Celebrity deaths lead to frank discussions

06.22.2018

 

Celebrity deaths lead to frank discussions

By Judy D’Mello | June 21, 2018 – 3:51pm

In an era in which Facebook has made “friend” into a verb, when we can often confuse the ambient intimacy of an online world with the authentic intimacy of personal relationships, suicide rates in America have increased — by 25 percent since 1999, according to the Centers for Disease Control and Prevention.

The deaths of the fashion designer Kate Spade and the celebrity chef Anthony Bourdain, both of whom committed suicide earlier this month, are the latest markers of what is being called a national public health crisis. In a recent article, The New York Times stated that suicide is now the 10th leading cause of death in the United States, and nearly 45,000 Americans killed themselves in 2016, twice the number of homicide deaths.

But before the celebrity suicides thrust the issue into the spotlight, the South Fork had already suffered a spate of suicides among high schoolers between 2009 and 2013. Those were followed in 2014 by Tyler Valcich, then 20, who committed suicide at home in Montauk, and by Matthew Lester, who took his own life in 2017 at the age of 17.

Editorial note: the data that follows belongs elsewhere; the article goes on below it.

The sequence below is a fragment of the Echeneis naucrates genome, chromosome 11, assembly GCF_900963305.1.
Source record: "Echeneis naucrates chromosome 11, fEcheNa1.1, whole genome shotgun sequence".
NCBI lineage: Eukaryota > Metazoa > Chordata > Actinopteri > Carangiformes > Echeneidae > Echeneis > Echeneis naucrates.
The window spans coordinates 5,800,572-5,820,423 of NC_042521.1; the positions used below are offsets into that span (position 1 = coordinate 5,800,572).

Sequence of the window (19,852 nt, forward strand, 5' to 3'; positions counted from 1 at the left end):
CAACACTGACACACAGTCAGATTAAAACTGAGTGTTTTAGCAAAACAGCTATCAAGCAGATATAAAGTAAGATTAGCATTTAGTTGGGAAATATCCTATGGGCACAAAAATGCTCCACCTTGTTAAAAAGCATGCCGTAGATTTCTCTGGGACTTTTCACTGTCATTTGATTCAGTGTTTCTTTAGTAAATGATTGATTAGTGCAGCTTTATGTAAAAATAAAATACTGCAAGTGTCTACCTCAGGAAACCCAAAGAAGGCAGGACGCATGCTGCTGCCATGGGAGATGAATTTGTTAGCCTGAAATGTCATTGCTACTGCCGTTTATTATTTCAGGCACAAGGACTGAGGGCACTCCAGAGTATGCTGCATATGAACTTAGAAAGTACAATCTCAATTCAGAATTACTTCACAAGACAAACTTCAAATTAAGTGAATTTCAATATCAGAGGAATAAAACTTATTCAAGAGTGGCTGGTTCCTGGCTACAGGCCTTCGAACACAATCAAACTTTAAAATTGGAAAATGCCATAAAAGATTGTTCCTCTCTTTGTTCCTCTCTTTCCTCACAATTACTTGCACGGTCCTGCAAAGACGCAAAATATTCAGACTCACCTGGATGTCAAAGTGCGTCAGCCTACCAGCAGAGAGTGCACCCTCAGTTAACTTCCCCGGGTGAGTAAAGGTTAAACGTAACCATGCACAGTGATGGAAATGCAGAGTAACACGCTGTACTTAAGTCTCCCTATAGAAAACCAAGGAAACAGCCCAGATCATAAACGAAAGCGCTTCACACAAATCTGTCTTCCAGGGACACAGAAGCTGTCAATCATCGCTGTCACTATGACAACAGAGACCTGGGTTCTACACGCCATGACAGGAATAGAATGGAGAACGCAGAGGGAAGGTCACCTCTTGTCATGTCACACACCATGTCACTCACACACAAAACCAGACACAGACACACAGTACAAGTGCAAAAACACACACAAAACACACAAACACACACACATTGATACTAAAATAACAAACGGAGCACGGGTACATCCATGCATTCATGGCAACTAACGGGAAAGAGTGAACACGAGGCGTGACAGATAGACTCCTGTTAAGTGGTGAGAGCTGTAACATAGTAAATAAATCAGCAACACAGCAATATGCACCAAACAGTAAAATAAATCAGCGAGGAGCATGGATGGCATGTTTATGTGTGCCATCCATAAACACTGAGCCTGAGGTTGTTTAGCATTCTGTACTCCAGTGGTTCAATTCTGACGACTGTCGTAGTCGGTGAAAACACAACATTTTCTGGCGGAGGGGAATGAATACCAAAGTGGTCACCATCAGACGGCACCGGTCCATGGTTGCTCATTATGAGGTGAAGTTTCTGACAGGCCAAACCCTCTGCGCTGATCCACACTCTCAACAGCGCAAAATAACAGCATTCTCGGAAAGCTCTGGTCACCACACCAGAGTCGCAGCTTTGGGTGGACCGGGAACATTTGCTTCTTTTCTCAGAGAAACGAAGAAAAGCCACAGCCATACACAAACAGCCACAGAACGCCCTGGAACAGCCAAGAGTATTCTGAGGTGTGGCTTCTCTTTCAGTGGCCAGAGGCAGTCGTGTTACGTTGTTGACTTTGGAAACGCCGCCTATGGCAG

“This area in Long Island has been identified as a potential for cluster suicides,” said Cynthia McKelvey, an education specialist who works for the Family Service League in East Hampton, a social service agency that provides emotional and physical aid to people in crisis.

Recently, under pressure to do more for the South Fork’s young who are struggling with depression, and to de­stigmatize the illness, schools and government agencies have stepped up their efforts. Regular training sessions for young adults have been held through SafeTALK, a half-day training program designed to help people recognize warning signs and to connect those in crisis with community resources and personnel trained in suicide intervention.